Peruse the woods on a snowy evening for inspiration -- and material -- for this pretty dinner-party tablescape in dreamy winter whites.
A wreath greets guests at their seats when you wrap napkins in these frosty rings. Pull berries from a strand of garland; be careful to remove each berry with its wire still attached. Wrap the wire securely around a grapevine ring. When you've attached as many berries as you like, brush the berries with a light layer of decoupage adhesive or clear-drying glue, and sprinkle them with clear glitter. When dry, bookend the berries with sprigs of greenery stuck through the grapevine.
Invite woodland creatures to your table with these place card holders, crafted from plastic toy animals.
Your tabletop will twinkle with candles covered in a dusting of faux flurries. To make, pour Epsom salts onto a flat surface. Sprinkle in glitter, then mix. Apply a layer of decoupage adhesive to the candle sides using a paintbrush or foam brush. Keep glue away from the top and top edge of the candle so salts and glitter stay clear of the flame. While wet, lay the candle in the mix of salts and glitter. Lift, rotate, and set the candle back in the faux snow until all sides are covered. When dry, arrange as a centerpiece on a tray covered in fake flakes.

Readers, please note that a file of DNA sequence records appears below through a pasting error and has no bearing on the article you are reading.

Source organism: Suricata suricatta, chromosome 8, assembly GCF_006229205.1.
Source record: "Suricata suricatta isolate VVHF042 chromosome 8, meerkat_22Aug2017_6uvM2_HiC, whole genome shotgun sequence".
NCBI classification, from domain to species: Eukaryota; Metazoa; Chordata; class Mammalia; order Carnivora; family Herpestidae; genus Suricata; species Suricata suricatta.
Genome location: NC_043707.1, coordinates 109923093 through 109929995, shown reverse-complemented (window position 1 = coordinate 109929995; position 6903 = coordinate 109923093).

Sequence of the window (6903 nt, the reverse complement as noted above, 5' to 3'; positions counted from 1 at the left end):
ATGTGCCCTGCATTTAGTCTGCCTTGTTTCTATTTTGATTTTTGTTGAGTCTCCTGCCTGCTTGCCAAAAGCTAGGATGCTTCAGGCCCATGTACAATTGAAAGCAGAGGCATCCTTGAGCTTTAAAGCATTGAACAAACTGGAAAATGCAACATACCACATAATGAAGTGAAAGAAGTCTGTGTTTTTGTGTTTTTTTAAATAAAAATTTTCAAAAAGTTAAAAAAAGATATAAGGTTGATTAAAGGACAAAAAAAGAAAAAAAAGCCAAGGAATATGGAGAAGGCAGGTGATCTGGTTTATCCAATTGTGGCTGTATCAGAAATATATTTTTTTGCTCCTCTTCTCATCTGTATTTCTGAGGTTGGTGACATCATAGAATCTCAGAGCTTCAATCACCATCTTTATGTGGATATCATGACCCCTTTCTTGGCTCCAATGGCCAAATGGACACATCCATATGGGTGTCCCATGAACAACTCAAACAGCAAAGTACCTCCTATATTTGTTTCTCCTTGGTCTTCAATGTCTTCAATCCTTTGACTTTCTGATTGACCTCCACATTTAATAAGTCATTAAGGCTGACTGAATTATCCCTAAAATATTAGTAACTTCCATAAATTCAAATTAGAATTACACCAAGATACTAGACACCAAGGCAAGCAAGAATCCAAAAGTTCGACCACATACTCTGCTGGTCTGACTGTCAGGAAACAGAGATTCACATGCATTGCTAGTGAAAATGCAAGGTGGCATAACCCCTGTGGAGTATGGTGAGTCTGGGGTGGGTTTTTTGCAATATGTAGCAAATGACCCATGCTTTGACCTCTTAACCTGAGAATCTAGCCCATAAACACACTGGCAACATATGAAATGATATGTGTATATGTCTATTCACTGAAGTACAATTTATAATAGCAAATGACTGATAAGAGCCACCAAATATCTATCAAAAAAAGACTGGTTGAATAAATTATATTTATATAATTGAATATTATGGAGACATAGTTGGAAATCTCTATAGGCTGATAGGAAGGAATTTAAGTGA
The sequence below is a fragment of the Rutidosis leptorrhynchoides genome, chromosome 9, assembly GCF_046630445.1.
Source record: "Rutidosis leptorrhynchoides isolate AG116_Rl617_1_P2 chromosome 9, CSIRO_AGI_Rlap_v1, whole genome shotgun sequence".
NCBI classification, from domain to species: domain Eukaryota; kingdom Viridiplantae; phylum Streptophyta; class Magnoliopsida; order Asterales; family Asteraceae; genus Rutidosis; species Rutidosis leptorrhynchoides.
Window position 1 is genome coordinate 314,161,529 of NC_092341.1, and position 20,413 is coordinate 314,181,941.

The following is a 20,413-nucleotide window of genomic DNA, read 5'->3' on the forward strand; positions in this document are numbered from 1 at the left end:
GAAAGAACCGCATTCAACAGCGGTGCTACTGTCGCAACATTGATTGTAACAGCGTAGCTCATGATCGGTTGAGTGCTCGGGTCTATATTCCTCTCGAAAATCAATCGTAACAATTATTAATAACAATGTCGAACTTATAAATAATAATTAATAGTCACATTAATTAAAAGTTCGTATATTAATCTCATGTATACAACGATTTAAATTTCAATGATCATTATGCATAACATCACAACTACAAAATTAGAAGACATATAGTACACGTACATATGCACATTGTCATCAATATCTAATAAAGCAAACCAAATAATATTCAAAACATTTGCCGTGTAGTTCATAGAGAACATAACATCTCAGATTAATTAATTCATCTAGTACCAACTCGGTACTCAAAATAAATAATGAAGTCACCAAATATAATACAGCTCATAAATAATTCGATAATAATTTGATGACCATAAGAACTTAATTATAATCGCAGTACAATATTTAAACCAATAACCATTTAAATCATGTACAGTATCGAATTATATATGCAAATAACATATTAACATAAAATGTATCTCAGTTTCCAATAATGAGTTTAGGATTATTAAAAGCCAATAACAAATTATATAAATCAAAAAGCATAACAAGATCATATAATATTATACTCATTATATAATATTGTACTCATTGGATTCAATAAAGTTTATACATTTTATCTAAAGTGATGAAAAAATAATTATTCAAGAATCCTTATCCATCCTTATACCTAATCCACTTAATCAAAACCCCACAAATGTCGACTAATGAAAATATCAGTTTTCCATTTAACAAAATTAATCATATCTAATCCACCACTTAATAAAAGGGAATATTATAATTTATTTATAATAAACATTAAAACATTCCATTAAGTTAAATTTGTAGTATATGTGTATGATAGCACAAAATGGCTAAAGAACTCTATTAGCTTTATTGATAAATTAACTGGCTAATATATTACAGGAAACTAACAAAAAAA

Your guests will be sitting -- and sipping -- pretty with pinecone-petal seating cards. Click to the next slide for instructions.
To achieve the pinecone flower shapes, cut straight through a pinecone with pruners. (One pinecone yields multiple blooms.) Paint the petals white using acrylic paint. When dry, write guests' names on leave cut from green cardstock, and slide the leaves between the petals. Place a pinecone flower on the rim of a glass at each place setting.
Imagine the stars shining brightly in the winter sky when you dine underneath this stunning chandelier, which was crafted on a shoestring. Spray-paint a bare branch white. When dry, make it a perch for clip-on songbirds (available at crafts stores). Place removable adhesive hooks on the ceiling, then hang the branch above your table using two ropes. Tie hanging tea-lights or votive holders from the branch using fishing line. Light the hanging votives and watch the nature-inspired chandelier sparkle sans crystals.
Enjoy your final course on a dessert plate that's as flaky as the pastry or pie you're serving. Dress up an inexpensive glass or clear-plastic plate with a blanket of drawn snowflakes. Before you doodle, wash the plate so it's free of grease and fingerprints. On the underside of the plate, draw snowflakes with a white Sharpie oil-base paint marker. Let dry and flip over. Once you've polished off your dessert, hand-wash gently, being careful not to scrub the bottom of the plate.
Whether it's from scratch or store-bought, dessert tastes sweeter when it's served on a made-by-hand cake stand. Cut two different-size logs for the pedestal and platter; hot-glue together. Set a circle of cut cardboard between the wood base and cake bottom. Click to the next slide for garnishing ideas.
Top your frosted treat with a tiny evergreen: Cut a sprig of greenery from your holiday tree or garland, and strip the growth around the base. Push the sprig into the end of a cinnamon stick. Use a short length of jute or twine to tie a bow where the sprig meets the stick. Push the cinnamon stick "trunk" into the center of the cake. Or, try a log-pile topper. Tie stacked cinnamon sticks together with jute or twine.